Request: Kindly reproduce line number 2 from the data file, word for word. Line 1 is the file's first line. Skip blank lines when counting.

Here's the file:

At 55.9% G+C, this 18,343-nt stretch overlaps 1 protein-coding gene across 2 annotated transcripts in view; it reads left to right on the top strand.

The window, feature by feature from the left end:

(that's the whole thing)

The window, feature by feature from the left end: